Best of Last Week—Creating negative mass, consequences of drinking soda and isolating a higher state of consciousness

April 24, 2017 by Bob Yirka
Experimental TOF images of the effectively 1D expanding SOC BEC for expansion times of 0, 10, and 14 ms.

(ScienceX)—It was another good week for physics as a team at Washington State University announced that they had created 'negative mass'—a fluid that accelerates in the opposite direction of a force pushed against it. And a European team demonstrated a new way to violate local causality using a new type of Bell inequality that takes into account two state sources that are independent. Also, another team created time crystals, suggesting a new form of matter may hold the key to developing quantum machines. And a team working on the Large Hadron Collider b project reported on finding new hints of possible deviations from the Standard Model regarding the manner in which some particles were found to decay—though of limited statistical significance, it adds credence to other recent findings.

In other news, an international team of researchers reported on the discovery of a science fiction horror that wriggled into reality with the discovery of a giant sulfur-powered shipworm—in a lagoon rife with rotting wood. Also, a team with the Australian National University announced that the origins of Indonesian hobbits had finally been revealed—they found that the diminutive Homo floresiensis likely evolved from ancestors in Africa. Also, two teams of researchers made headlines by asking if soda bad is for your brain, and whether diet soda is worse.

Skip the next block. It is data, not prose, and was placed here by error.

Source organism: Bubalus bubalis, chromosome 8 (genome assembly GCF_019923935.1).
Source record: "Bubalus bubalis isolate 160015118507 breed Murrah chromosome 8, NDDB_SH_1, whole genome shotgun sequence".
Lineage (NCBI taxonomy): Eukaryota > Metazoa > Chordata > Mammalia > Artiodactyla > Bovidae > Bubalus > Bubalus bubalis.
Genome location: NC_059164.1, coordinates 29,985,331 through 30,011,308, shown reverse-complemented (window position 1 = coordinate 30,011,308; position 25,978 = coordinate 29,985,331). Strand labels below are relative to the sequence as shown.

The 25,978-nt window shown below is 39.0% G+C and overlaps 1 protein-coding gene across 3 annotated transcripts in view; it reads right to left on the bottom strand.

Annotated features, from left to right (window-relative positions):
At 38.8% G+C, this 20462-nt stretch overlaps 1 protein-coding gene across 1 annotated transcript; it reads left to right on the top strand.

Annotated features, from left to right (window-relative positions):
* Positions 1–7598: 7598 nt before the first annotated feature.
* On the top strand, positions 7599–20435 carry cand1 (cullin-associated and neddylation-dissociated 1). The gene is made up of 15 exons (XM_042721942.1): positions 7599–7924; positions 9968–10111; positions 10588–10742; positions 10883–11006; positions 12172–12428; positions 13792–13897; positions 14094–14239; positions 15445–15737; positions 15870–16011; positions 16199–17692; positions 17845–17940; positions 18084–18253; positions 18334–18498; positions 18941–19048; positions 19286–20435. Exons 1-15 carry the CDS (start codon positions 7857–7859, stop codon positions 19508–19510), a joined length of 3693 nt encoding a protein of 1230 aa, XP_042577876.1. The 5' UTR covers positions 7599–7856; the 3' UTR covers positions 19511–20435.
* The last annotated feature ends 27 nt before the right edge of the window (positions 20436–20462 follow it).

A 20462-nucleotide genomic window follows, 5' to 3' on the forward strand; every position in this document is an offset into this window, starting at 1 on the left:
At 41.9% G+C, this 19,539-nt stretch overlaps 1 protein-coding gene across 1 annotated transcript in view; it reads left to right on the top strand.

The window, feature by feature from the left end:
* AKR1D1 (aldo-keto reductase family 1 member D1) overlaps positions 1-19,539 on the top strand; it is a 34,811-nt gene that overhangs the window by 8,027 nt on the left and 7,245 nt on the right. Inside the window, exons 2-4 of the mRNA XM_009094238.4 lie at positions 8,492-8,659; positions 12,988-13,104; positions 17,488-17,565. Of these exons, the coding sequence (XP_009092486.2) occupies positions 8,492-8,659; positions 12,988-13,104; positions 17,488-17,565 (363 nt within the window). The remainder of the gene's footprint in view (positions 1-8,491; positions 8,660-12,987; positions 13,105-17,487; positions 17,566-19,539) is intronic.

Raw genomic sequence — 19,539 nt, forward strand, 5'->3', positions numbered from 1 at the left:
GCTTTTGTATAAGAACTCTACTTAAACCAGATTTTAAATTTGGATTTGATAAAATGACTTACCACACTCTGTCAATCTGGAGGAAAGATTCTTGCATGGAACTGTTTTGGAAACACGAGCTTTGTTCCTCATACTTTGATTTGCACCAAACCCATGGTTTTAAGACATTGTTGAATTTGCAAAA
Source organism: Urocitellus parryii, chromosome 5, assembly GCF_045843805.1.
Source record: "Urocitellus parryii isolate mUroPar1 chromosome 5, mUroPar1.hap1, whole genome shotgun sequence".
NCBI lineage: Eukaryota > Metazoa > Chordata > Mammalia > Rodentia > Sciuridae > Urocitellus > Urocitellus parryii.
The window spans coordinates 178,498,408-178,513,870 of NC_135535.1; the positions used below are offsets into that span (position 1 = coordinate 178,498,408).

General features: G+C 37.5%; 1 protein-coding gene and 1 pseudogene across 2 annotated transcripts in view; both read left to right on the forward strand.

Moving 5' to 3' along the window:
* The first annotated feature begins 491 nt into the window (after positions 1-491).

The first, led by a professor at Boston University, found that sugary drinks might be causing a decrease in the size of the hippocampus in people who consume them. The second team, also affiliated with Boston University, found evidence suggesting that people who drink may be putting themselves at risk of developing dementia. And officials in Iceland expressed concern that the Icelandic language is at risk because robots and computers can't grasp it—and because English has become so pervasive. Also, a team with members from Hong Kong University of Science and Technology and Princeton University announced that they have found a way to harness the mysterious Casimir force for tiny devices—in a silicon chip.

And finally, if you are someone who takes LSD or other hallucinogenic drugs, you might be interested in a study conducted by a team at the University of Sussex. They claim to have found the first evidence for a higher state of consciousness —brain scans of people consuming psychedelic drugs showed a sustained increase in neural signal diversity, indicating a higher degree of complexity of brain activity.

© 2017 ScienceX

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